For Week 3: Begin readings of Michael
Sproule's The Heritage of Rhetorical Theory.
Respond to the following questions
1. How does Sproule justify using the past to learn public speaking
skills in the present postmodern world [and what does that word mean
2. What are a couple of the BIG IDEAS we can learn about the uses and
strategies of rhetoric by looking at Egyptian and Asian Cultures?
3. In your own words tell me why the teaching of public speaking skills
seems particularly connected to the practice of democracy?
4. Sproule talks at length about ethics and credibility as being at the
heart of Greek and Roman discussions of rhetoric. Why was it so
important? And do you see any of the same concerns in current
textbooks? in the "real" world?
For Week 4: Begin readings of Cicero's Institutes of Oratory
Respond to the following questions
about Book 2
1. What does Q. say about what kind of person the rhetoric teacher
should be and what kinds of strategies he should use to best encourage
2. Q. talks about exercises students do--narrations, common places,
theses, etc. Does he think these set pieces are useful in the
real world? Why or why not?
3. Why can't instruction in rhetorical skills be boiled down to a book
Second set of questions on Book II
1. What is rhetoric? [according to Quintilian]
2. Do you think rhetoric is an art? Why or why not?
3. What in Book 2 struck you as surprising, interesting, or raised an
issue you might want to find out more about?
For Week 5 and 6 Finish readings of Quintilian's Institutes of Oratory
Study questions for Books 11 and 12:
Due Tuesday Feb. 17
In Book 11
1. What advice does Q have for improving the memory of speakers?
2. How important is delivery to Q.?
3. What are the elements of the voice? or what are the
vocal characteristics that matter in delivery?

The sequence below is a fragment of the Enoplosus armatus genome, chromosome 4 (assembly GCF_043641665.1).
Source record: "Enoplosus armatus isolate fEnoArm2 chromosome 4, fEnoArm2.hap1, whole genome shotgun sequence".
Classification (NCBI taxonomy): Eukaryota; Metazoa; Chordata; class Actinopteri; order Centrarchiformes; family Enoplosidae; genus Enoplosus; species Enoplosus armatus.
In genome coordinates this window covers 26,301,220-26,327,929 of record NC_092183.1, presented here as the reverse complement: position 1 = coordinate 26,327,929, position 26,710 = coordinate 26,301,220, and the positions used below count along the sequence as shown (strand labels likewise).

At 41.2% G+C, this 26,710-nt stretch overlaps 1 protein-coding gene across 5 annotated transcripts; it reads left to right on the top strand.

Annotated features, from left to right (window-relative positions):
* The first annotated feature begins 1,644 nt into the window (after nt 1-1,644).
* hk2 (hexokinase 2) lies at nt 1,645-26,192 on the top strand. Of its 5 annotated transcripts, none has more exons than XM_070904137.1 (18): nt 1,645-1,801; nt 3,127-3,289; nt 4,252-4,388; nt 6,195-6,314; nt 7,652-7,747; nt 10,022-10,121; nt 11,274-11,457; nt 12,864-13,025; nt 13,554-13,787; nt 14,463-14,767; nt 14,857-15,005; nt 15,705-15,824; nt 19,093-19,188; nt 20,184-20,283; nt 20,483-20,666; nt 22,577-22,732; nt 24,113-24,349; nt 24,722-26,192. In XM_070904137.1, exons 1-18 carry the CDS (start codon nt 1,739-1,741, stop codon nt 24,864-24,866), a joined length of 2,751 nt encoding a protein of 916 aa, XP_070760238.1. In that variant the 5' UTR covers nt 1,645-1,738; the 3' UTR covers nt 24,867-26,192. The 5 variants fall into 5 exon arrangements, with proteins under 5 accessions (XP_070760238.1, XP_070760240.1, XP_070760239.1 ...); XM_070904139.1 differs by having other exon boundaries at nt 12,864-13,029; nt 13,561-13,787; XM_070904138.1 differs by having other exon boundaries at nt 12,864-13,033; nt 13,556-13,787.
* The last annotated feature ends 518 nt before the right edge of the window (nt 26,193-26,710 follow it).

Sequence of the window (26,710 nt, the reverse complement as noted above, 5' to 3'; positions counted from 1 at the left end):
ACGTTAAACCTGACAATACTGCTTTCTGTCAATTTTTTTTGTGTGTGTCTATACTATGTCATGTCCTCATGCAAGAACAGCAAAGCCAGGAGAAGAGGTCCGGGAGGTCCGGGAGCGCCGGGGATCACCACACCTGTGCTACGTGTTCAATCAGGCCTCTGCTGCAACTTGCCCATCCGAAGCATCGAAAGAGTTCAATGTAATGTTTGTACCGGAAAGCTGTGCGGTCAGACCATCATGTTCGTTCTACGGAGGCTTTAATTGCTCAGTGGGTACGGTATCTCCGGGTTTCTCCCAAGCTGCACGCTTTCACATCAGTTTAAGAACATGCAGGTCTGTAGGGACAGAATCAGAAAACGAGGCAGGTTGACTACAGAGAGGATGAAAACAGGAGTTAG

In Book 12:
1. This book is the culmination of Q's work here he really
describes the heart and soul of the ideal orator he set out to form and
to explain how to form. What are the characteristics of this
'good man skilled in speaking" that Q describes. How does he
act? How does he differ from a bad man? Why should we be
motivated to cultivate true eloquence? These questions are really
the ones Q deals with in Book 12 (he is in some sense using the
techniques of narrative, comparison, metaphor anecdote, etc. that he
uses to teach young orators as he writes this section--so he is
repeating himself often). I am just asking you to try to render
them in your own words.
For Week 7
Here are the Progymnasmata, the Roman Exercises all listed and
discussed on Gideon Burton's website. We've done two rounds of
exercises with them and the used #13 to support our midterm evaluation.
Read Sproule on Early
American Public Speaking Training
Read Excerpts from the History of Speech Education
For Week 8: MIDTERM CHECK AND LOOKING
This week we will continue to work with the nineteenth century but you
must also check out information on assignments for the rest of the term.
Public Speaking Textbook Project II
Final Project Assignment
[Final Project Topic Form]
- You might enjoy this reading on the rhetorical canon of